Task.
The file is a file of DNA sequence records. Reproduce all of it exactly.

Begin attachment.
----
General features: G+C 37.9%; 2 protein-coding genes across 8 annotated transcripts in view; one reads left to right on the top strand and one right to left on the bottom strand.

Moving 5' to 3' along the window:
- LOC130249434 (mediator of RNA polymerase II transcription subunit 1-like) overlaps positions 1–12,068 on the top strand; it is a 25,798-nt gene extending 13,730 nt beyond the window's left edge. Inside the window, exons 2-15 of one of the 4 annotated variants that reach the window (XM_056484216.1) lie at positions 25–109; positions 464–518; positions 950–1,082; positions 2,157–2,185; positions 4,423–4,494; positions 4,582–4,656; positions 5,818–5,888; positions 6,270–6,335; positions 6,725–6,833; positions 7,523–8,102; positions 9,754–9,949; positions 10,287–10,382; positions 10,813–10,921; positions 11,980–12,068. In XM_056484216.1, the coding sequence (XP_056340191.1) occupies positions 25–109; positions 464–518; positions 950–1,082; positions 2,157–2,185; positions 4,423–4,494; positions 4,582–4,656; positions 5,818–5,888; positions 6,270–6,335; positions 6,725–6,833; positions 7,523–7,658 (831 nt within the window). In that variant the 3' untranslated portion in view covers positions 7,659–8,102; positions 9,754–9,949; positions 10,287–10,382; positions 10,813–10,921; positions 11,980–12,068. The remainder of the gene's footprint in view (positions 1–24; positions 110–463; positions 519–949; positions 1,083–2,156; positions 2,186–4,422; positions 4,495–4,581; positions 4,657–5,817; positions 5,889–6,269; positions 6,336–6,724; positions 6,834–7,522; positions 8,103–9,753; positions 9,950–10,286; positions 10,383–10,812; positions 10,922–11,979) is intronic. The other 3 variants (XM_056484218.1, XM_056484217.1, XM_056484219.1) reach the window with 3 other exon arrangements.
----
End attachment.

General features: G+C 37.9%; 2 protein-coding genes across 8 annotated transcripts in view; one reads left to right on the top strand and one right to left on the bottom strand.

Moving 5' to 3' along the window:
- LOC130249434 (mediator of RNA polymerase II transcription subunit 1-like) overlaps positions 1–12,068 on the top strand; it is a 25,798-nt gene extending 13,730 nt beyond the window's left edge. Inside the window, exons 2-15 of one of the 4 annotated variants that reach the window (XM_056484216.1) lie at positions 25–109; positions 464–518; positions 950–1,082; positions 2,157–2,185; positions 4,423–4,494; positions 4,582–4,656; positions 5,818–5,888; positions 6,270–6,335; positions 6,725–6,833; positions 7,523–8,102; positions 9,754–9,949; positions 10,287–10,382; positions 10,813–10,921; positions 11,980–12,068. In XM_056484216.1, the coding sequence (XP_056340191.1) occupies positions 25–109; positions 464–518; positions 950–1,082; positions 2,157–2,185; positions 4,423–4,494; positions 4,582–4,656; positions 5,818–5,888; positions 6,270–6,335; positions 6,725–6,833; positions 7,523–7,658 (831 nt within the window). In that variant the 3' untranslated portion in view covers positions 7,659–8,102; positions 9,754–9,949; positions 10,287–10,382; positions 10,813–10,921; positions 11,980–12,068. The remainder of the gene's footprint in view (positions 1–24; positions 110–463; positions 519–949; positions 1,083–2,156; positions 2,186–4,422; positions 4,495–4,581; positions 4,657–5,817; positions 5,889–6,269; positions 6,336–6,724; positions 6,834–7,522; positions 8,103–9,753; positions 9,950–10,286; positions 10,383–10,812; positions 10,922–11,979) is intronic. The other 3 variants (XM_056484218.1, XM_056484217.1, XM_056484219.1) reach the window with 3 other exon arrangements.